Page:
|Title||Tennyson and Geology: Poetry and Poetics|
This book offers new interpretations of Tennyson’s major poems along-side contemporary geology, and specifically Charles Lyell’s Principles of Geology (1830-3). Employing various approaches, from close readings both poetic and geological texts, historical contextualisation and the application of Bakhtin’s concept of dialogism, this book demonstrates, not only the significance of geology for Tennyson’s poetry, but the vital import of Tennyson’s poetics in explicating the implications of geology for the nineteenth century and beyond. Gender ideologies in The Princess (1847) are read via High Miller’s geology, while Lyell’s writings are examined for their significance for In Memoriam’s (1851) form. Maud’s (1855) figuration of fossil remains is read along-side methods in comparative anatomy, while Bakhtinian theory is applied to In Memoriam and Maud to demonstrate Tennyson’s remarkable production of a Lyellian and ‘uniformitarian’ poetics. This book will appeal to students and scholars of literature and science, the history of science and of ideas and Bakhtin scholars.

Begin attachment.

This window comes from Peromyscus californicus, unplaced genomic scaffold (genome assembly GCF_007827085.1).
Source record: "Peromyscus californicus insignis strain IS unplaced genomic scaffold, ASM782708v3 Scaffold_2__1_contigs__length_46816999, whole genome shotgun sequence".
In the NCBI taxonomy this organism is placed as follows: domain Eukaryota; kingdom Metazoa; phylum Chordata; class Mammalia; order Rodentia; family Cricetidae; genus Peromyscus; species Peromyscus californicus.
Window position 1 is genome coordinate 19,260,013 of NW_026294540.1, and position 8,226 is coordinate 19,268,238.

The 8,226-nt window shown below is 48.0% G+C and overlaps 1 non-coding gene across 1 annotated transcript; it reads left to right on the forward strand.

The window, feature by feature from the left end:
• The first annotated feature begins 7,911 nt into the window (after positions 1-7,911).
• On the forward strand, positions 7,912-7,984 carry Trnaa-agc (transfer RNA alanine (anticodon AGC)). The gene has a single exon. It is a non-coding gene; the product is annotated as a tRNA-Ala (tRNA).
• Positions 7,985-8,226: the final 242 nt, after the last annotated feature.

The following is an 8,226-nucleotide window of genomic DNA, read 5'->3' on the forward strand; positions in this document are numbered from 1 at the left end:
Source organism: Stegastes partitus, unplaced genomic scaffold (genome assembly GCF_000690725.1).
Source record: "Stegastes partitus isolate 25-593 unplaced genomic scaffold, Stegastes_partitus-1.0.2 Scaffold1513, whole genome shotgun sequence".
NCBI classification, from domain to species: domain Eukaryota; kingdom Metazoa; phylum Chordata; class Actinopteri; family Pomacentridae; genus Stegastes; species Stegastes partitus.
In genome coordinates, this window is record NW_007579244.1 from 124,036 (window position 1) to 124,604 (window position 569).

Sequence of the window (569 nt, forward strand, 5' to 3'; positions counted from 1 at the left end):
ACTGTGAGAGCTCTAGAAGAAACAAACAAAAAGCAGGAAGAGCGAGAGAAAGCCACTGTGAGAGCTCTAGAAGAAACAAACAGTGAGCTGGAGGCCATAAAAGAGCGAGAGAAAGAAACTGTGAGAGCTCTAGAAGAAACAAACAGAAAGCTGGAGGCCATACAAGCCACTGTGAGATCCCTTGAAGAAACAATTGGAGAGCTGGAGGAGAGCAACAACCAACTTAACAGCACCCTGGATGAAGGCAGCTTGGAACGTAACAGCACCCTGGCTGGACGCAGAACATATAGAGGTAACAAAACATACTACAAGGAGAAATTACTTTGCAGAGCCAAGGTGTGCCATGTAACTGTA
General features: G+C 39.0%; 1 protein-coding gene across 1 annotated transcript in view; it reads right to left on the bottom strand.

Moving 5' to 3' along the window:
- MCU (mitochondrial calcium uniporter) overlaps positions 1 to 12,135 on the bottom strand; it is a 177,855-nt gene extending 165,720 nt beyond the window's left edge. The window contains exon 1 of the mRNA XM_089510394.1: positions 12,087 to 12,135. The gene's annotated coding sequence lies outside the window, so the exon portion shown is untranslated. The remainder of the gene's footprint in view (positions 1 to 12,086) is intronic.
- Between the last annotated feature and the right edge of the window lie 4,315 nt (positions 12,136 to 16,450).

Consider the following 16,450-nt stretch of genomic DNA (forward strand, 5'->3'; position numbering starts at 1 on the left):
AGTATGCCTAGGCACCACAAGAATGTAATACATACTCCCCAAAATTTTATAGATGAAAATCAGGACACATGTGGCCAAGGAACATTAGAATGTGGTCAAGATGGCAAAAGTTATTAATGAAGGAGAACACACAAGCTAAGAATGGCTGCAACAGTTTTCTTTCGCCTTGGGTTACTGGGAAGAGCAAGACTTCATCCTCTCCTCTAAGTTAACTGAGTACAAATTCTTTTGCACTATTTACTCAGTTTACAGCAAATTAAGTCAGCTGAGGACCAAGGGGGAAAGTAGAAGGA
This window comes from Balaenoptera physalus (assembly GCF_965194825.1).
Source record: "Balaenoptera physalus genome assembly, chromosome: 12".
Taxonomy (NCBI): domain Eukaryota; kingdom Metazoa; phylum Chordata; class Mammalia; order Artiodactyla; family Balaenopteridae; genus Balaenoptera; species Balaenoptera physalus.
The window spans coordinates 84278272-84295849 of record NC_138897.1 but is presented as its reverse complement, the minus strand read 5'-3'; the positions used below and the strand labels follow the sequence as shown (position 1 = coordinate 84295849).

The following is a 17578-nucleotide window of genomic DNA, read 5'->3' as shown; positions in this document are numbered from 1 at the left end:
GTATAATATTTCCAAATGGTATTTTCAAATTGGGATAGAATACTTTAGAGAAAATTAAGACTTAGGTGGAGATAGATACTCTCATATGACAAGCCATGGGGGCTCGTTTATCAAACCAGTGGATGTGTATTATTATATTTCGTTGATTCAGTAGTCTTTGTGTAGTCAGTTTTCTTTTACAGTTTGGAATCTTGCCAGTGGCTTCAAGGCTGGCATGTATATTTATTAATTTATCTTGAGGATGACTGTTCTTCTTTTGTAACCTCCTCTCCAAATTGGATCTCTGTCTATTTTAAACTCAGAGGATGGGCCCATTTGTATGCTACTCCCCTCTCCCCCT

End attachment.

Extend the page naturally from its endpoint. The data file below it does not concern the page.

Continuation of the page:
|Published||18 Jan 2018|
|Place of publication||London|